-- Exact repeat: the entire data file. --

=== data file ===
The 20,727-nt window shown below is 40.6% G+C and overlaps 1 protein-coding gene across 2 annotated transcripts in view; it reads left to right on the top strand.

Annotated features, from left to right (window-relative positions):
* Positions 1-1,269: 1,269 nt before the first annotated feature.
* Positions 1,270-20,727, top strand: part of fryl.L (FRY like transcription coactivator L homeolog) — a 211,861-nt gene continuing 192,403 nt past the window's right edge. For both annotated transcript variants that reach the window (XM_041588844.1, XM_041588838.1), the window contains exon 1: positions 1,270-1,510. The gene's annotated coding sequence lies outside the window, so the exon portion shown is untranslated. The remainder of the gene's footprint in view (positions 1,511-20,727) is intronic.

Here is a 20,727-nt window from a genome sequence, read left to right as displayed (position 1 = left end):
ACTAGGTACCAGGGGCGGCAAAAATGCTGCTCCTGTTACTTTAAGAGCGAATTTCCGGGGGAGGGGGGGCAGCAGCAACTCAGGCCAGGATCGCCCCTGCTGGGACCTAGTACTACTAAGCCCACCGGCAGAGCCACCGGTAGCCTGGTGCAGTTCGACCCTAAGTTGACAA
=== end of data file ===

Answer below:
The 20,727-nt window shown below is 40.6% G+C and overlaps 1 protein-coding gene across 2 annotated transcripts in view; it reads left to right on the top strand.

Annotated features, from left to right (window-relative positions):
* Positions 1-1,269: 1,269 nt before the first annotated feature.
* Positions 1,270-20,727, top strand: part of fryl.L (FRY like transcription coactivator L homeolog) — a 211,861-nt gene continuing 192,403 nt past the window's right edge. For both annotated transcript variants that reach the window (XM_041588844.1, XM_041588838.1), the window contains exon 1: positions 1,270-1,510. The gene's annotated coding sequence lies outside the window, so the exon portion shown is untranslated. The remainder of the gene's footprint in view (positions 1,511-20,727) is intronic.

Here is a 20,727-nt window from a genome sequence, read left to right as displayed (position 1 = left end):
ACTAGGTACCAGGGGCGGCAAAAATGCTGCTCCTGTTACTTTAAGAGCGAATTTCCGGGGGAGGGGGGGCAGCAGCAACTCAGGCCAGGATCGCCCCTGCTGGGACCTAGTACTACTAAGCCCACCGGCAGAGCCACCGGTAGCCTGGTGCAGTTCGACCCTAAGTTGACAA